PUD plans for renewable energy investments

Sequim Gazette

Whether by air, sea or sun, Clallam County Public Utility District needs renewable energy.
Mattias Järvegren, utility services advisor for PUD, said they'll be actively pursuing renewable energy for at least the next 10 years.
He said the Energy Independence Act I-937, passed by voters in 2006, went into effect on Jan. 1, 2010.
It requires the PUD to invest 15 percent of its electricity costs toward new renewable resources by 2020 and to undertake cost-effective energy conservation.
Guidelines state the PUD must invest 3 percent of its usage to renewable energy by Jan. 1, 2012, before progressively increasing to a 9-percent investment from Jan. 1, 2016-Dec. 31, 2019.
The PUD must meet the 15-percent threshold in 2020 or be severely penalized.
In 2010, the utility needs to save about 5,000,000 kilowatt-hours or 4 percent of its total annual retail revenue cost cap.
To help meet these goals, PUD has promoted conservation through its users by sending out 125,000 compact fluorescent lamps, or bulbs, to Clallam County residents.

Investment options

Järvegren said the bulbs were cheaper than investing in other renewable energies such as solar and wind power right now.
He explained that for the PUD to buy solar energy it costs about 12 cents per kilowatt-hour, wind at 9 cents, heat pumps at 3 cents, insulated windows at 2 cents, and the light bulbs at 1 cent.
Bonneville Power Association, from which the PUD buys most of its energy, charged about 4 cents per kilowatt-hour before recently increasing rates.
"Hydroelectric as a resource is very flexible and the most available resource in our region," Järvegren said. "We want to rely on dams as much as possible because anything else would cost more."
PUD staff doesn't anticipate wind and solar costs going down.
"The demand for those is going through the roof as more states creates tax incentives," Järvegren said.
He admits solar is efficient but expensive at the upstart but the variability of it and wind doesn't comply with the utility's need.
"We need the power whenever our customers use it," Järvegren said.
When asked about the practicality for wave and tidal power in the near future, he said the ideas are a little premature and there are no large-scale projects in the world.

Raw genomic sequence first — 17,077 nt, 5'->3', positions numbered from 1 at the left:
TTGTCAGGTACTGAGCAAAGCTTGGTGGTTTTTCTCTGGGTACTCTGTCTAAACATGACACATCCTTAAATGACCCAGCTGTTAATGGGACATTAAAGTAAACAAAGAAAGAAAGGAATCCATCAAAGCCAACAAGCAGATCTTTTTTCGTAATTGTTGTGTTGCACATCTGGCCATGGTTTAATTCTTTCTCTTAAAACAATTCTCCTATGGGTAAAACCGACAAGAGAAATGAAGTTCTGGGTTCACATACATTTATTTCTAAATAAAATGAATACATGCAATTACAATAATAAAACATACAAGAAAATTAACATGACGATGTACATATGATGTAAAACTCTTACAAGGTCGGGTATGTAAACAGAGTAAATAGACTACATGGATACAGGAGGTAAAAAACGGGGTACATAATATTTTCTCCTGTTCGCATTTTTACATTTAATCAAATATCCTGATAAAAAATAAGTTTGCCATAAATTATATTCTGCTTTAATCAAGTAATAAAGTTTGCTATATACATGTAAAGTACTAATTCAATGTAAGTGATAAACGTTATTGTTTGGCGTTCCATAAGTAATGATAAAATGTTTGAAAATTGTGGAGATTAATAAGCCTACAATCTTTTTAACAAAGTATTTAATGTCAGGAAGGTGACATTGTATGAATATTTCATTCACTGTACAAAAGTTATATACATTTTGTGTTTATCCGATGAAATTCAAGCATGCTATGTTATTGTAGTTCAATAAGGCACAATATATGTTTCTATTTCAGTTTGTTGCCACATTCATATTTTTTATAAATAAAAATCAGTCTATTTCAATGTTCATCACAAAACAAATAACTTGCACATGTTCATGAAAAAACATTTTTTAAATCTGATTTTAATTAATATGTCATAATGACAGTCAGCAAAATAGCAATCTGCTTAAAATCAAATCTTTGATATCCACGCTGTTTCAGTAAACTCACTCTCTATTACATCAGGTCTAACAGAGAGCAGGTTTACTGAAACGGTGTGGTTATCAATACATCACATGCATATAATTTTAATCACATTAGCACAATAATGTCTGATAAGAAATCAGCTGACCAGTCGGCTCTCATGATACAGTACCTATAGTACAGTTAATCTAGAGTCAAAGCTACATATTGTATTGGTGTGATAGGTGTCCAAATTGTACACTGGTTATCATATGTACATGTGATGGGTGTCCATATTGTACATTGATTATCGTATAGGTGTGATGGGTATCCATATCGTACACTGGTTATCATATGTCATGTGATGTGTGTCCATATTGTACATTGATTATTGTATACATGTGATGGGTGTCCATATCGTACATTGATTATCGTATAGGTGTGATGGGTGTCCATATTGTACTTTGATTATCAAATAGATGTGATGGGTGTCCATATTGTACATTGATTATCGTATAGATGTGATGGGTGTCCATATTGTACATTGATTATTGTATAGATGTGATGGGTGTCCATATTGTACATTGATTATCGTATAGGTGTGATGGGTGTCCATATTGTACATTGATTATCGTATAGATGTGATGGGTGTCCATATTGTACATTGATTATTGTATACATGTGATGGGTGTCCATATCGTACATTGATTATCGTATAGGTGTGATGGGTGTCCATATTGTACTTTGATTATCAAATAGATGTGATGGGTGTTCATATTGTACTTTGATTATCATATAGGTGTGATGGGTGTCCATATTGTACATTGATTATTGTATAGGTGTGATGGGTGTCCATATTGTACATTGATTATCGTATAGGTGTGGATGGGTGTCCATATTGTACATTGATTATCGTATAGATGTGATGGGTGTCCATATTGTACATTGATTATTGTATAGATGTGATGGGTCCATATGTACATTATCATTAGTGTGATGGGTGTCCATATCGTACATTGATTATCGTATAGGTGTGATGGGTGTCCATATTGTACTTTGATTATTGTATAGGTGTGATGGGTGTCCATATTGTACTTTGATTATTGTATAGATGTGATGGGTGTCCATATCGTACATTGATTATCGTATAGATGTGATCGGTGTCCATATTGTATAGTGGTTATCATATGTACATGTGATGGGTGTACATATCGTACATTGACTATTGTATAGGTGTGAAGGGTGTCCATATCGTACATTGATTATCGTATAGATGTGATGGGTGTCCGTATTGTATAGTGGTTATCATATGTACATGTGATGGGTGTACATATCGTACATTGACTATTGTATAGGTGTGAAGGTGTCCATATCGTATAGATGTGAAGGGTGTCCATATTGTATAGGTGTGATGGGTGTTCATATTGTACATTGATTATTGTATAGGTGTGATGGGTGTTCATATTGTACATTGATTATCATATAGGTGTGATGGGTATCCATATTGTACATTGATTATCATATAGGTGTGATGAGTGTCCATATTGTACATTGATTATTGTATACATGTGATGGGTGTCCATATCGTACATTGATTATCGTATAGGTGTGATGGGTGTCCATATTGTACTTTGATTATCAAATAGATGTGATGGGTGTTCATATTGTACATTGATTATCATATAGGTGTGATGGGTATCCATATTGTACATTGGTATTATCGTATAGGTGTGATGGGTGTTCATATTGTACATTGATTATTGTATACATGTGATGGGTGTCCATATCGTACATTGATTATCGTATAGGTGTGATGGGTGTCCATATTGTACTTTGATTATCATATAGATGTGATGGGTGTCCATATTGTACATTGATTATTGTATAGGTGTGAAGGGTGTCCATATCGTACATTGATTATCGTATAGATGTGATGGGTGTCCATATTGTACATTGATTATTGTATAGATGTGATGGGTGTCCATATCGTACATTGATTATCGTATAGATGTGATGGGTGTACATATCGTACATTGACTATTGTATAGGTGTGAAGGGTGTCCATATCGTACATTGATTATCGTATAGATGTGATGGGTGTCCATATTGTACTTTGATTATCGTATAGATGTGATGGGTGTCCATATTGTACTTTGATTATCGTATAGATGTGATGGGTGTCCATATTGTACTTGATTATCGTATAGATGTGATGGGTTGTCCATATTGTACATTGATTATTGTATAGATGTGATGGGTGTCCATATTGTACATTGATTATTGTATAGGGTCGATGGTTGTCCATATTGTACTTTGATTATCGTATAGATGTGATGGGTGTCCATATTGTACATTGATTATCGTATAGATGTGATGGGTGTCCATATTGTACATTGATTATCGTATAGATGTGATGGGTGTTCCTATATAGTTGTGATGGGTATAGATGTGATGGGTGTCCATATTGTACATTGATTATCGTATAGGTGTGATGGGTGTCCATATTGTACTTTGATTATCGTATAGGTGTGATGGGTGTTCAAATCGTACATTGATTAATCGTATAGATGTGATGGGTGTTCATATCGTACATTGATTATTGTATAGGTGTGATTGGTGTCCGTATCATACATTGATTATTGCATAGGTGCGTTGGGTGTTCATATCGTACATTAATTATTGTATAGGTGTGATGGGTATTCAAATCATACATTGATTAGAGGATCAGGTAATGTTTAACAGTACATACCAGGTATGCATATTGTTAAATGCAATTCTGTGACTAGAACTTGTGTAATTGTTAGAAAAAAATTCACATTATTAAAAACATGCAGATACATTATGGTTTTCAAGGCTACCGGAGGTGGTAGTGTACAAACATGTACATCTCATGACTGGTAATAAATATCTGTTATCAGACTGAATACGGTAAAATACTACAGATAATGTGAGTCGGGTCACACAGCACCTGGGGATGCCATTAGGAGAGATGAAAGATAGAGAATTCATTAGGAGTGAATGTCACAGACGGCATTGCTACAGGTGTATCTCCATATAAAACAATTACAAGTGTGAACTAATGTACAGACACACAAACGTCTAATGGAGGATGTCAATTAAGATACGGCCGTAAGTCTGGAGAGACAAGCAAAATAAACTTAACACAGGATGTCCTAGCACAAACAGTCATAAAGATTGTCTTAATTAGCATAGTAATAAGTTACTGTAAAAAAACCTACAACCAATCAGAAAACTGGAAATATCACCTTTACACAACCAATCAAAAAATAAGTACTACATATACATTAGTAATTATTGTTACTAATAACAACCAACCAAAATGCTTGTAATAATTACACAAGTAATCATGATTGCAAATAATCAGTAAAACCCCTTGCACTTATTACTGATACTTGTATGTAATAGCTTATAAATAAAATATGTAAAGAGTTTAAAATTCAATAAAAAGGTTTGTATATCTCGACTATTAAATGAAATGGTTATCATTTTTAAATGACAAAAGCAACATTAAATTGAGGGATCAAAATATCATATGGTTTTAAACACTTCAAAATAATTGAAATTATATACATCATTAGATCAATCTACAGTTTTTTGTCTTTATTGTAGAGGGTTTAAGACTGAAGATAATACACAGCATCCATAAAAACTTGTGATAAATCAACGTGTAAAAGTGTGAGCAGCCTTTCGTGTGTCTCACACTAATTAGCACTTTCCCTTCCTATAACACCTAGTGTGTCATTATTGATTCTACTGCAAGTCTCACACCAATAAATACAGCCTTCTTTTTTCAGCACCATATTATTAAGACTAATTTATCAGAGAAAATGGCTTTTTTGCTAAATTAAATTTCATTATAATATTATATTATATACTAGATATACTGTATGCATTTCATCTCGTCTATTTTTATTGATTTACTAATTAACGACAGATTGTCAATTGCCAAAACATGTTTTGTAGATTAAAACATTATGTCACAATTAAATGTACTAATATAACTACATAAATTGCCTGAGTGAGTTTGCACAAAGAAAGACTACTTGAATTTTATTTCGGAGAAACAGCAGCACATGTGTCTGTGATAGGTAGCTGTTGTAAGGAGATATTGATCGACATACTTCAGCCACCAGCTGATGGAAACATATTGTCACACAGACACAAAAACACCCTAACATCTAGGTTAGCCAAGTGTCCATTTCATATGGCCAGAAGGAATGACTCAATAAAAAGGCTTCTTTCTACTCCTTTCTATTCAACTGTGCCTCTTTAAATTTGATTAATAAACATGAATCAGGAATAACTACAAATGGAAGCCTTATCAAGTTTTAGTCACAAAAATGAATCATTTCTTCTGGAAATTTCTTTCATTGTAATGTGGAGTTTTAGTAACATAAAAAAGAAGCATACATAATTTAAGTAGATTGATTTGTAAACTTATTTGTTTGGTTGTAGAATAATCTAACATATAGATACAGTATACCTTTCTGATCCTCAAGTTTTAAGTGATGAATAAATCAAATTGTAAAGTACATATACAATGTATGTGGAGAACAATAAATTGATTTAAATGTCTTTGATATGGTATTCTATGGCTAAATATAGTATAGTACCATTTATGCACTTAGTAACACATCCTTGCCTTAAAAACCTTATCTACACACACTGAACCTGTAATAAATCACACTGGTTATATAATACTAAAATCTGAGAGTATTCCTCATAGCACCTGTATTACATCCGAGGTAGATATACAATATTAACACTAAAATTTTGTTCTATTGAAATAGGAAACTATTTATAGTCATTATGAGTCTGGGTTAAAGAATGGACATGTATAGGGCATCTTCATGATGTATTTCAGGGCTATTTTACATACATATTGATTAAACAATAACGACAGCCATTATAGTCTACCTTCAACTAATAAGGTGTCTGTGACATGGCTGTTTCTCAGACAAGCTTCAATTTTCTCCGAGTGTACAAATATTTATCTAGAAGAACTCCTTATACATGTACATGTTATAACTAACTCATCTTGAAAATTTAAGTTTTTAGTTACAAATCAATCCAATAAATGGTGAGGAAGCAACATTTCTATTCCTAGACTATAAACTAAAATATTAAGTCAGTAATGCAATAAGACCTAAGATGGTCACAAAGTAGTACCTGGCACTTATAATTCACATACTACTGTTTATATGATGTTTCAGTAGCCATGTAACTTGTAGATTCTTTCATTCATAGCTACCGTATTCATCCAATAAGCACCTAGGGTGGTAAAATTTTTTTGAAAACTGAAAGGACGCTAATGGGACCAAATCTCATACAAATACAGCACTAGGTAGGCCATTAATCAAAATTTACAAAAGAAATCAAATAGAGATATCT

Järvegren said geo-
thermal is another reliable resource but very limited and biomass has a lot of high capacity, but a lot of what ifs.

Needed savings

By 2012, PUD must increase its savings to about 11 million kilowatt-hours and about 13 million kilowatt-hours in 2013.
"Energy conservation is what we should put all our efforts into first," Järvegren said.
The PUD has created outlets for state incentive opportunities with rebates for businesses and residences such as new Energy Star(r) windows, air and duct sealing, heat pumps, insulation, water heaters, appliances, lighting and more.
"We're not allowed to tell people how to use their energy, but we can create incentives to help them," Järvegren said.
At the end of this year, the PUD will evaluate how much savings the bulbs contributed to the I-937 act.
Järvegren said people can receive the bulbs but it doesn't mean they'll use them.
"The ideal situation is saving as much as possible in a home," he said. "We'd like to see all (energy saving opportunities) done." Fred Mitchell, manager of PUD power supply and utility services, said some people don't know about their benefits/ rebates even though they've been running for 30 years.

Investment opportunities
For the remainder of its renewable energy plan, PUD is planning to sign a power purchase agreement in renewable energy for dairy biogas; solar energy from Eastern Oregon; biomass through Nippon Paper Mill; and geothermal energy, which taps hot water to process or produce steam.
For more information on energy saving rebates, visit or call Mattias Järvegren at 565-3263.

PUD increases rates by 8-percent

Clallam County Public Utility District commissioners approved an 8-percent increase in electricity rates Oct. 25.
Bonneville Power Administration raised wholesale power rates to the PUD by 4.95 percent in October 2009 and to about 10 percent on Oct. 1.
New rates go into effect on bills after Dec. 1.
Last year, commissioners voted not to increase rates due to the poor economy.
PUD staff said absorbing the increase again was not a viable decision because of rising costs attributed to required maintenance and new mandates like state Initiative 937 that progressively requires more power from renewable sources by 2020.
The average PUD customer using 1,400 kilowatt-hours per month will see an increase of about $8 per month.
For more information, visit or call 452-9771.

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